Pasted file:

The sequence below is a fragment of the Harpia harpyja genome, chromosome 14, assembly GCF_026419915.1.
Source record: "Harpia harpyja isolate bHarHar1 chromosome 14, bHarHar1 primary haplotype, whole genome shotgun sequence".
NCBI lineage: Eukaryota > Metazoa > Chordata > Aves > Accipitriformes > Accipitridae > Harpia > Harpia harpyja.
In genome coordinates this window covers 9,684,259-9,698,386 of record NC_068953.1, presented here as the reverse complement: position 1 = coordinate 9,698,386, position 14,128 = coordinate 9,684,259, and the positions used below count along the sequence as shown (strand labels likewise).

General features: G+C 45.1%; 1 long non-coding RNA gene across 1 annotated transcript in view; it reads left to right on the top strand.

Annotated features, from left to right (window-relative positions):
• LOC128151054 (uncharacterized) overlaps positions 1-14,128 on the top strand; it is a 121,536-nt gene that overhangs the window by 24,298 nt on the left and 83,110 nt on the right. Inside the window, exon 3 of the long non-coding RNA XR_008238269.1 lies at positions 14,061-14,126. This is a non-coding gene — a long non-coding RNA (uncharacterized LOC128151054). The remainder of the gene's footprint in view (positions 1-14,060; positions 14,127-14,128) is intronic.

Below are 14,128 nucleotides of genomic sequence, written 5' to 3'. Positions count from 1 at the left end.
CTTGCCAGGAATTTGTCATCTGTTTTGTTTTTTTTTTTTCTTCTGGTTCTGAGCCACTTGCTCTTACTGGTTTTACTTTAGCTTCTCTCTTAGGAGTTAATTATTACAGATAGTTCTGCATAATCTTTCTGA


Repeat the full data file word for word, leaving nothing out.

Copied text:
The sequence below is a fragment of the Harpia harpyja genome, chromosome 14, assembly GCF_026419915.1.
Source record: "Harpia harpyja isolate bHarHar1 chromosome 14, bHarHar1 primary haplotype, whole genome shotgun sequence".
NCBI lineage: Eukaryota > Metazoa > Chordata > Aves > Accipitriformes > Accipitridae > Harpia > Harpia harpyja.
In genome coordinates this window covers 9,684,259-9,698,386 of record NC_068953.1, presented here as the reverse complement: position 1 = coordinate 9,698,386, position 14,128 = coordinate 9,684,259, and the positions used below count along the sequence as shown (strand labels likewise).

General features: G+C 45.1%; 1 long non-coding RNA gene across 1 annotated transcript in view; it reads left to right on the top strand.

Annotated features, from left to right (window-relative positions):
• LOC128151054 (uncharacterized) overlaps positions 1-14,128 on the top strand; it is a 121,536-nt gene that overhangs the window by 24,298 nt on the left and 83,110 nt on the right. Inside the window, exon 3 of the long non-coding RNA XR_008238269.1 lies at positions 14,061-14,126. This is a non-coding gene — a long non-coding RNA (uncharacterized LOC128151054). The remainder of the gene's footprint in view (positions 1-14,060; positions 14,127-14,128) is intronic.

Below are 14,128 nucleotides of genomic sequence, written 5' to 3'. Positions count from 1 at the left end.
CTTGCCAGGAATTTGTCATCTGTTTTGTTTTTTTTTTTTCTTCTGGTTCTGAGCCACTTGCTCTTACTGGTTTTACTTTAGCTTCTCTCTTAGGAGTTAATTATTACAGATAGTTCTGCATAATCTTTCTGA